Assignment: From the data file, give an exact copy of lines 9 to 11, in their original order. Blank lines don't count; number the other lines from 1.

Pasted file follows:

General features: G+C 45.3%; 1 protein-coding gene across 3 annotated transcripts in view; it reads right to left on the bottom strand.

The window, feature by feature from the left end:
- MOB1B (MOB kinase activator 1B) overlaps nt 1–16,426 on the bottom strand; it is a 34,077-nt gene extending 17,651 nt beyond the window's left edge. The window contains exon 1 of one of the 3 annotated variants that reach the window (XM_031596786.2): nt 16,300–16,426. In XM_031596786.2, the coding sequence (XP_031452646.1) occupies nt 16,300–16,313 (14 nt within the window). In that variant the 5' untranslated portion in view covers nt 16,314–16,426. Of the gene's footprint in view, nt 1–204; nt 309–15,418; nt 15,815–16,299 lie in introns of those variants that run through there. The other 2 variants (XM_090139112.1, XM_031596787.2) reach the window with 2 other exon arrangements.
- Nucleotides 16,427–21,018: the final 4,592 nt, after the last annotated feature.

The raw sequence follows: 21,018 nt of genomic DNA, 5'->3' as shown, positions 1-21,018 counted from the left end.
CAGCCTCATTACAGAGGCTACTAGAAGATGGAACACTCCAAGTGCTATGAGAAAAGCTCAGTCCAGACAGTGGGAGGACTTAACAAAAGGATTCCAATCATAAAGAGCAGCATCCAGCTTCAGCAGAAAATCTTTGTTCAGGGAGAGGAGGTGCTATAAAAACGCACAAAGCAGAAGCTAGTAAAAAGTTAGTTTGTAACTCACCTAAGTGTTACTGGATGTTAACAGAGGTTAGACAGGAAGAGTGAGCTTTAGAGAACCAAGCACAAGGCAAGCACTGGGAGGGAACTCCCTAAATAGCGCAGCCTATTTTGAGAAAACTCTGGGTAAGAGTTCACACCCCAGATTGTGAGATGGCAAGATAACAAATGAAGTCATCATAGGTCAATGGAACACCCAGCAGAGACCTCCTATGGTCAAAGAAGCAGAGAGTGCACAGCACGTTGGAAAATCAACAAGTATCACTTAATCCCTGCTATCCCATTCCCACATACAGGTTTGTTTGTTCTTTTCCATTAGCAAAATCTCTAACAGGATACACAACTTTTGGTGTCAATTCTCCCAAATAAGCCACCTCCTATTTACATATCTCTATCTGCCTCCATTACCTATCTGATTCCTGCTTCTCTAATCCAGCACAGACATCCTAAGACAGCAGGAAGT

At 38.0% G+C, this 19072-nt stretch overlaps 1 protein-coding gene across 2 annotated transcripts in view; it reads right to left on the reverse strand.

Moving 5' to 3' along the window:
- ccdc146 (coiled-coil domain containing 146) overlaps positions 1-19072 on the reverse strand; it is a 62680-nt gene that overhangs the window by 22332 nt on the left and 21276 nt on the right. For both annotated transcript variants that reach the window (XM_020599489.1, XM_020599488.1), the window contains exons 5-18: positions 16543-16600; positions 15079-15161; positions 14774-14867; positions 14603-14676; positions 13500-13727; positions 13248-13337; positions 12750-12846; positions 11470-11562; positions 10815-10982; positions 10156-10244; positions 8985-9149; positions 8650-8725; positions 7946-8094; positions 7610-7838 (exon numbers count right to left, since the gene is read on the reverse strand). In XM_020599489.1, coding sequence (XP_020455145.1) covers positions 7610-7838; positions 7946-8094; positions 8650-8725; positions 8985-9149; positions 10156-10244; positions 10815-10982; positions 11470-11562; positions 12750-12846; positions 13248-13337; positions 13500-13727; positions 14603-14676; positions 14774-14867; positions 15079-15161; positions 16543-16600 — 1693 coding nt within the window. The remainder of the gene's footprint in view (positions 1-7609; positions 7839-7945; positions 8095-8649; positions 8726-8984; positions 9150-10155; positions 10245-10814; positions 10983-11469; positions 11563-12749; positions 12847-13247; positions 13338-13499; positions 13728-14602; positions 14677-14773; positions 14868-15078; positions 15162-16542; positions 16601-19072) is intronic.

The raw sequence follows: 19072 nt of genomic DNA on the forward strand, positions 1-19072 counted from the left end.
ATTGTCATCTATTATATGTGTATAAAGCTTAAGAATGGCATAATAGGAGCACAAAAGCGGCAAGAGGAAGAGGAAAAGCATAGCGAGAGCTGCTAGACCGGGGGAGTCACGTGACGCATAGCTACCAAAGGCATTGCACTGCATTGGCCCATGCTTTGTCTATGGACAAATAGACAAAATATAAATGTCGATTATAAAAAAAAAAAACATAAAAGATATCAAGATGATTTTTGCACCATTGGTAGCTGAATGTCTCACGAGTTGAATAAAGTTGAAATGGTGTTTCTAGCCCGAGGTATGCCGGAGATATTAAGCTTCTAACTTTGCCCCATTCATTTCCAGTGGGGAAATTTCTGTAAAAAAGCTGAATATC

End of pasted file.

- ccdc146 (coiled-coil domain containing 146) overlaps positions 1-19072 on the reverse strand; it is a 62680-nt gene that overhangs the window by 22332 nt on the left and 21276 nt on the right. For both annotated transcript variants that reach the window (XM_020599489.1, XM_020599488.1), the window contains exons 5-18: positions 16543-16600; positions 15079-15161; positions 14774-14867; positions 14603-14676; positions 13500-13727; positions 13248-13337; positions 12750-12846; positions 11470-11562; positions 10815-10982; positions 10156-10244; positions 8985-9149; positions 8650-8725; positions 7946-8094; positions 7610-7838 (exon numbers count right to left, since the gene is read on the reverse strand). In XM_020599489.1, coding sequence (XP_020455145.1) covers positions 7610-7838; positions 7946-8094; positions 8650-8725; positions 8985-9149; positions 10156-10244; positions 10815-10982; positions 11470-11562; positions 12750-12846; positions 13248-13337; positions 13500-13727; positions 14603-14676; positions 14774-14867; positions 15079-15161; positions 16543-16600 — 1693 coding nt within the window. The remainder of the gene's footprint in view (positions 1-7609; positions 7839-7945; positions 8095-8649; positions 8726-8984; positions 9150-10155; positions 10245-10814; positions 10983-11469; positions 11563-12749; positions 12847-13247; positions 13338-13499; positions 13728-14602; positions 14677-14773; positions 14868-15078; positions 15162-16542; positions 16601-19072) is intronic.

The raw sequence follows: 19072 nt of genomic DNA on the forward strand, positions 1-19072 counted from the left end.
ATTGTCATCTATTATATGTGTATAAAGCTTAAGAATGGCATAATAGGAGCACAAAAGCGGCAAGAGGAAGAGGAAAAGCATAGCGAGAGCTGCTAGACCGGGGGAGTCACGTGACGCATAGCTACCAAAGGCATTGCACTGCATTGGCCCATGCTTTGTCTATGGACAAATAGACAAAATATAAATGTCGATTATAAAAAAAAAAAACATAAAAGATATCAAGATGATTTTTGCACCATTGGTAGCTGAATGTCTCACGAGTTGAATAAAGTTGAAATGGTGTTTCTAGCCCGAGGTATGCCGGAGATATTAAGCTTCTAACTTTGCCCCATTCATTTCCAGTGGGGAAATTTCTGTAAAAAAGCTGAATATC